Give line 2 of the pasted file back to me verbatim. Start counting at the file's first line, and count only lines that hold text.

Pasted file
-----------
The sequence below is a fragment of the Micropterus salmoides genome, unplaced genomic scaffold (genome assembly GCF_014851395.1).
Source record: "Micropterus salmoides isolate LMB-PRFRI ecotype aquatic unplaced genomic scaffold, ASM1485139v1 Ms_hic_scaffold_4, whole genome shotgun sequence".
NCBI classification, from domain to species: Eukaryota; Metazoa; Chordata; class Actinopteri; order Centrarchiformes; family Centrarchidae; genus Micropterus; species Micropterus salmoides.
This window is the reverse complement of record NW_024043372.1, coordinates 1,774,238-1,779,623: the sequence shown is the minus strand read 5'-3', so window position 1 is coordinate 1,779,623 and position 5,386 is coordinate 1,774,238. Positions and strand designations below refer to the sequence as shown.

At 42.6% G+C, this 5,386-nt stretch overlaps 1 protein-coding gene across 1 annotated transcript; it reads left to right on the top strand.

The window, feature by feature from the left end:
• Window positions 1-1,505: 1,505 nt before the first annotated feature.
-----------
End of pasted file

Source record: "Micropterus salmoides isolate LMB-PRFRI ecotype aquatic unplaced genomic scaffold, ASM1485139v1 Ms_hic_scaffold_4, whole genome shotgun sequence".